- File Size: 328 KB
- Print Length: 89 pages
- Simultaneous Device Usage: Unlimited
- Publisher: Creative Guy Publishing (April 1, 2013)
- Publication Date: April 1, 2013
- Sold by: Amazon Digital Services LLC
- Language: English
- ASIN: B00C8VLCHO
- Text-to-Speech: Enabled
- Word Wise: Enabled
- Lending: Enabled
- Amazon Best Sellers Rank: #859,287 Paid in Kindle Store (See Top 100 Paid in Kindle Store)
Blood & Tacos #4 Kindle Edition
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I recently sat down and gobbled four issues of Shaw's 'Zine, Blood & Tacos faster than peanuts from the concession booth en route to the lost elephant graveyard.
If I'd laughed any harder, I would have wet my bed.
The joke here is that the stories in B&T satirize those hairy-chested men's paperbacks of the 1970s and 1980s that featured knuckle-dragging heros fighting off hippies, communists, Mafiosi and other threats to the American way of life. The set up is, these tales were supposedly discovered by some of the top pulp fiction authors currently working in the field, including Nick Slosser, Ray Banks, Andrew Nette, Gary Phillips, Josh Stallings, and Shaw himself.
Number 4 features the Sanitizer in "The Potomac Penetration," a tale that is supposedly penned by Marion Hillberry (writing as Stack Grannett) but is actually the product of Nick Slosser, a writer who works at Murder by the Book, a mystery bookstore in Portland, Oregon.
The story introduces The Sanitizer, a former CIA agent working as a janitor at a nuclear power plant near Washington, D.C. who becomes involved in a phony meltdown that is intended to force evacuation of the nation's capitol so an army of Russian moles can steal the classified documents fleeing bureaucrats have left lying on their desks.
The scheme was hatched by the Scarlet Flower, a femme fatale who suggests to me how Jessica Rabbit might have turned out had she been raised a Young Pioneer in Leningrad.
For sheer insanity, there is Michael Muldoon, the vice- battling "Father Dukes," a rather punch-drunk former heavyweight who took up the cloth and a lifelong fight against crime after beating an opponent to death in the ring.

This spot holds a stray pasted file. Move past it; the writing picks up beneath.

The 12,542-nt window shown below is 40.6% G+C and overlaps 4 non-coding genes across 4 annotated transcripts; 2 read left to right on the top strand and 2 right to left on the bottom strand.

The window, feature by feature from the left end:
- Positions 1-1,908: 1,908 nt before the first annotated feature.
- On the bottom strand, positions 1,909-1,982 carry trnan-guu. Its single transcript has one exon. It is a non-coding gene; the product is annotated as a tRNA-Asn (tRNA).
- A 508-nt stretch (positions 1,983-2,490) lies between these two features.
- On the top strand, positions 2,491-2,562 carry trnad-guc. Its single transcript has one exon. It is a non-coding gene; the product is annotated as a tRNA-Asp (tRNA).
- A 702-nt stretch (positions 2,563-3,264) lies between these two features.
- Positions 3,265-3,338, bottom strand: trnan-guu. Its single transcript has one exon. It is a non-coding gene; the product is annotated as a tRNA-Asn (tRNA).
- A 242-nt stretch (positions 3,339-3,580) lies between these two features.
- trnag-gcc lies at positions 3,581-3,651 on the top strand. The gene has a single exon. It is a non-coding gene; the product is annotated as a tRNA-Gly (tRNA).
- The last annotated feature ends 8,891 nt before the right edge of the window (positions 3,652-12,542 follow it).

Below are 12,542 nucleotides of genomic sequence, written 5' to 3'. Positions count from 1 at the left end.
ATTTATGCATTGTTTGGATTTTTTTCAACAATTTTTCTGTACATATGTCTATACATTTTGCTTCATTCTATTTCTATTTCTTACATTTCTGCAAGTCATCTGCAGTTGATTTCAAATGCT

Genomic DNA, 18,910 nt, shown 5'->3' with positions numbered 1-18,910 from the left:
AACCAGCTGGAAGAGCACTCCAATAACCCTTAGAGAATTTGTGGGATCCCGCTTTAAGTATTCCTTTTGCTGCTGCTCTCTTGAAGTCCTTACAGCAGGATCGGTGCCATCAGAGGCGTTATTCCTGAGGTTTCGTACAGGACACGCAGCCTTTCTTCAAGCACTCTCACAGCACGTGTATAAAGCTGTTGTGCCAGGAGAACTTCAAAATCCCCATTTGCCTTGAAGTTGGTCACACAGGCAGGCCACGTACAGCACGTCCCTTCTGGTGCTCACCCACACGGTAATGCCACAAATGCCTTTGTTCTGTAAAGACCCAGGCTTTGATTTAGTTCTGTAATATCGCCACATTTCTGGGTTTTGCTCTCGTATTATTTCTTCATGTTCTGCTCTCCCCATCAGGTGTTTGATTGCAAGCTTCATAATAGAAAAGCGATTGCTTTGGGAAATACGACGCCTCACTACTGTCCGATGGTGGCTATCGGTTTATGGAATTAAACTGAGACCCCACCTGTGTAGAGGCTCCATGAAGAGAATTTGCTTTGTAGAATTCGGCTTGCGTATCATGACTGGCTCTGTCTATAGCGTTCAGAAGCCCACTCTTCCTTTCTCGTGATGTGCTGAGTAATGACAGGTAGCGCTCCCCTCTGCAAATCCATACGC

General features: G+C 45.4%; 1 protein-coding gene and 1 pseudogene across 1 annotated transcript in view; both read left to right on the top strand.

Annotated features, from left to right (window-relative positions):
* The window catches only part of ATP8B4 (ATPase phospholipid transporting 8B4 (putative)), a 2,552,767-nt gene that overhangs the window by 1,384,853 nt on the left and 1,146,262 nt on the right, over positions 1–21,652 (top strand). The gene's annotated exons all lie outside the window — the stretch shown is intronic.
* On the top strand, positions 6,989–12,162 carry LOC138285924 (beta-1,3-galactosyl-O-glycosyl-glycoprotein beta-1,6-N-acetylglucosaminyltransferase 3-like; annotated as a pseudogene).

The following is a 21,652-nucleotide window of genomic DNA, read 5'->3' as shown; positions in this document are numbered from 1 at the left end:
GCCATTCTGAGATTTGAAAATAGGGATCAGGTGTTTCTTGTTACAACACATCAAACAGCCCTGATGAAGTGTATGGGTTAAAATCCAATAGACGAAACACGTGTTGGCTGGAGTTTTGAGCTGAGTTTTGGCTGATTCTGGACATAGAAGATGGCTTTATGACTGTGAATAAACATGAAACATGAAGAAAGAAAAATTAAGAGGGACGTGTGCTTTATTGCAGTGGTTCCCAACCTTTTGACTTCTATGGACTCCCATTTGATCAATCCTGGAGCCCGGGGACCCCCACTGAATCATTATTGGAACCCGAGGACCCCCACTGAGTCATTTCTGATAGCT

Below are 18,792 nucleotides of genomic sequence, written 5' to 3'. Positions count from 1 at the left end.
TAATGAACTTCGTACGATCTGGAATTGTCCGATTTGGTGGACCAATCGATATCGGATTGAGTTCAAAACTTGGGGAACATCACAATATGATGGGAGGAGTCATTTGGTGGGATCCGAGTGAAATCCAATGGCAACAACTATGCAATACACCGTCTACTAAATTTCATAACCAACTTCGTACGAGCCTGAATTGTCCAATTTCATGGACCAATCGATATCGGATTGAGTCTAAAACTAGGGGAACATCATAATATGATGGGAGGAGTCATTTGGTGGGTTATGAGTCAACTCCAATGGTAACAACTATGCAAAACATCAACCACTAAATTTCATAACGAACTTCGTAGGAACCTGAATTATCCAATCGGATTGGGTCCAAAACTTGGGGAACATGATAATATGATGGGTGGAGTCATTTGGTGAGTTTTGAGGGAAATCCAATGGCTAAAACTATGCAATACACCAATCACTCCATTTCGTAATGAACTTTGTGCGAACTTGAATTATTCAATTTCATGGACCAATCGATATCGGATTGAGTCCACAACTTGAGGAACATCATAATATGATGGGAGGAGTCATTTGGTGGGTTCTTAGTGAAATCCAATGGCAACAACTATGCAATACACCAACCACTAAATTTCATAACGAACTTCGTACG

In a heavily abridged adventure called "Dopehouse Inferno" the good father fights his way through a building that is literally a den of inequity, seeking "The Piper," a crooked lawyer who controls all vice in Delaware City.
In the process, Father Dukes destroys the building, destroys The Piper, and destroys just about everything else within several blocks that has any material value.
The story was penned by Bart Lessard, author of Rakehell (2013) and of The Danse Joyeuse at Murderer's Corner (2011), masquerading as Milt Walsh, the supposed creator of the character. It makes liberal use of every ethnic stereotype in the book -- plus a few that I swear Lessard must have invented himself -- beginning with the hero, who is portrayed as the dullest-witted yet thickest-skulled Irishman who ever quaffed a Guinness.
The stories in Blood & Tacos are send-ups that lack the seriousness of the neo-pulp specimens in Thuglit and some of the other cyberpulp titles. But are they funny? My dear sweet god, yes!
How funny? Funny enough that at least two of the nights I was sitting in bed reading them, my raven-like cackling woke up my partner of nearly 47 years. Believe me, if you are willing to risk that sort of calamity, you'd best be rewarded by some cheap laughs!
Blood & Tacos has cheap laughs in profusion. (Were you expecting maybe expensive laughs from a publication that retails for less than a buck?)
If you are looking for serious literature that will force you to think Deep Thoughts and ponder Deep Ideas, Blood & Tacos will probably leave you a little disappointed.
On the other hand, if you are looking for a few hours of solid amusement, buy the entire set and have a ball: this 'Zine is the most fun I've had since I was a High School sophomore sitting on the can in the middle of the night and reading the old Harvey Kurtzman Mad Magazine anthologies.
All you have to do is find a way to muffle your laughter so you don't rouse the neighbors. . .
All known writers who now get off discovering ancient pulp, easy and uninteresting pulp( a collector might like it ), and fill this series with it.
Not my cup of tea. I like what most of them write. Not especially interested in what they unearth. And it is not the first time.
This was the end of Blood & Tacos for this reader